Europe Jul 12, 2012
London 2012 and its transport partners are encouraging spectators with disabilities to start plan their journeys to the Olympics and Paralympics immediately and have called on them to book any rail travel and Blue Badge parking at venues in advance.
The two Games claim that they will be the most accessible ever with the transport network primed to carry more passengers with disabilities to more events at more locations than on any previous occasion.
With the venues and transport networks in both the capital and across the United Kingdom set to become extremely busy during the Games all spectators with disabilities, particularly those using wheelchairs or mobility aids, are being asked to start planning their journeys now.
Spectators should access www.travel.london2012.com for advice and book travel on rail services in advance.
During the Games, accessible shuttle services will transport spectators with disabilities from the nearest recommended accessible station to the venues.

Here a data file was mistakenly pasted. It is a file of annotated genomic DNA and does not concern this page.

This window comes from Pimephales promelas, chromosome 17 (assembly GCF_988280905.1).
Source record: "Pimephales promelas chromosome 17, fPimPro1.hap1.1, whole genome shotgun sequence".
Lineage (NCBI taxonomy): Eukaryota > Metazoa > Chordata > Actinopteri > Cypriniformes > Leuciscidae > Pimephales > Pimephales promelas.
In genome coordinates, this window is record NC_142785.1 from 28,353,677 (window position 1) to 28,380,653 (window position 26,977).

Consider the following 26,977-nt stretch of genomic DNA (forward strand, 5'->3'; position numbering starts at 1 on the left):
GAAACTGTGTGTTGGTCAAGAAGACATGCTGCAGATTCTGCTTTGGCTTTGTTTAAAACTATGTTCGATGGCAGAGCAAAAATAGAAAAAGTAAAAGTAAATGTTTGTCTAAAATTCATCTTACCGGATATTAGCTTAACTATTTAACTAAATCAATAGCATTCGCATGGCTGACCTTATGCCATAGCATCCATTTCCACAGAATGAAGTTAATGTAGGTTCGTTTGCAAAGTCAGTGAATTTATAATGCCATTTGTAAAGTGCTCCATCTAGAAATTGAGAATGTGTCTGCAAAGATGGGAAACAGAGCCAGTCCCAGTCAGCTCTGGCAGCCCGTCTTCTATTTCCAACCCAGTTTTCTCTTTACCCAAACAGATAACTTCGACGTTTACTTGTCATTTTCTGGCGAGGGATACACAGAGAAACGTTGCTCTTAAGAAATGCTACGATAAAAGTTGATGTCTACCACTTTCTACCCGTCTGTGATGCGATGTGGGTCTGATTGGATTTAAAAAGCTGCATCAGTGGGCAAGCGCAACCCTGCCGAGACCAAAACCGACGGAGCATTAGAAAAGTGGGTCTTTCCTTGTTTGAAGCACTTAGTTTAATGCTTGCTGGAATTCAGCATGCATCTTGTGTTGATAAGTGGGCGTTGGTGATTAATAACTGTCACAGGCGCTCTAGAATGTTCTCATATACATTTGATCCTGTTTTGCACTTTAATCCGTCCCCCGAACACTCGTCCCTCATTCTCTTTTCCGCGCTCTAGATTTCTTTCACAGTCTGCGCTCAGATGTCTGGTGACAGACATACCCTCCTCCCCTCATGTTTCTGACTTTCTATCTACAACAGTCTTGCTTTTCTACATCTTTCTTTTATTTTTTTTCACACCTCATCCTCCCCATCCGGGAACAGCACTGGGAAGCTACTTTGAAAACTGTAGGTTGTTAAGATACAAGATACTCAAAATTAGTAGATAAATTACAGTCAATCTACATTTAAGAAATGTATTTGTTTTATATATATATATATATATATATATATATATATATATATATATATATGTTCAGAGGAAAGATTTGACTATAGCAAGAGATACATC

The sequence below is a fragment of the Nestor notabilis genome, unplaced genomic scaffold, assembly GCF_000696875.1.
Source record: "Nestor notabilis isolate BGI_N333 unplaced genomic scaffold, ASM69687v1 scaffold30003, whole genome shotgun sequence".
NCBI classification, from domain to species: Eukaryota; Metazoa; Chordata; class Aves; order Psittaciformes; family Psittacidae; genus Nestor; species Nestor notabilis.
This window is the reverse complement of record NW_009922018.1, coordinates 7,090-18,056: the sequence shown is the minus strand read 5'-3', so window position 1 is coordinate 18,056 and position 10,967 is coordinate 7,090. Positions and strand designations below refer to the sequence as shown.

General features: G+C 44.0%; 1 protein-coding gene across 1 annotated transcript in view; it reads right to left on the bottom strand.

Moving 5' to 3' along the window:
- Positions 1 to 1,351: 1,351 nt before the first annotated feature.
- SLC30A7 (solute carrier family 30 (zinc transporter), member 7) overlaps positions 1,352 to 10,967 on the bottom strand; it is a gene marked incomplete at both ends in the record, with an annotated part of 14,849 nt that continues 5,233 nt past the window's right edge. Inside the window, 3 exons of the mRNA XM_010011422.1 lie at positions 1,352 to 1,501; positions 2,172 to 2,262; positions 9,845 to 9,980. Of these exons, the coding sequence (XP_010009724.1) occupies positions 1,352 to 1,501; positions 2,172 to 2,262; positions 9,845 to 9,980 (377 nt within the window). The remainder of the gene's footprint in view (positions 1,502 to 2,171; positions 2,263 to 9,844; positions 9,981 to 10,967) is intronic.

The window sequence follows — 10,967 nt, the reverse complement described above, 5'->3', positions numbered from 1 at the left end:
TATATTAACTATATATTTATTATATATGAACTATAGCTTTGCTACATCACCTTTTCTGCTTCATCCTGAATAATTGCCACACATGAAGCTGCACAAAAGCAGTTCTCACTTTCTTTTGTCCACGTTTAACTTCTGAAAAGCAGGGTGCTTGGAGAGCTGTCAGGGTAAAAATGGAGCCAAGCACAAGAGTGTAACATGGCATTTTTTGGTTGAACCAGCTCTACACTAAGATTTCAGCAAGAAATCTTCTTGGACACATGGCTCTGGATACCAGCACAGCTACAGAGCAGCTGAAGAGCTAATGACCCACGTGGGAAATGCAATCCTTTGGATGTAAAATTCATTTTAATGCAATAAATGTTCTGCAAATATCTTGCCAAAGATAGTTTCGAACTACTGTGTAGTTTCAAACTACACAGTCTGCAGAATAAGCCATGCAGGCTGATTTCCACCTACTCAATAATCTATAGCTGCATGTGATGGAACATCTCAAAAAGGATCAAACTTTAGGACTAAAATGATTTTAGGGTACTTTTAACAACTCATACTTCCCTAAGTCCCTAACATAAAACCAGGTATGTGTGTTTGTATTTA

These services do not need to be pre-booked while taxi and private hire pick-up and drop-off points are also available at all venues.
Special parking spaces are available at venues for spectators who hold a valid Blue Badge or recognised national disability permit, and at some venues spaces can be booked by session.
In addition park and ride services have been arranged by the Olympic Delivery Authority (ODA) for journeys to the Olympic Park, ExCeL, Weymouth and Portland, Lee Valley White Water Centre, Hadleigh Farm, Eton Dorney, Greenwich Park (for cross-country on day 3), and the City of Coventry, Hampden Park, Old Trafford and St. James’ Park stadiums.
“The London 2012 Games will be the most accessible ever held and we’ve invested to improve accessibility across London’s transport network,” said Peter Hendy, the Commissioner of Transport for London.
“Our staff and travel ambassadors will be on hand to assist people traveling to events and around London, but it is vital that all spectators, particularly those with accessible transport needs, plan their journeys and, if necessary, book their travel in advance.”
“We are delighted with the work our partners have done to deliver on our promise to make London 2012 the most accessible games ever,” added London 2012 director of transport Richard George.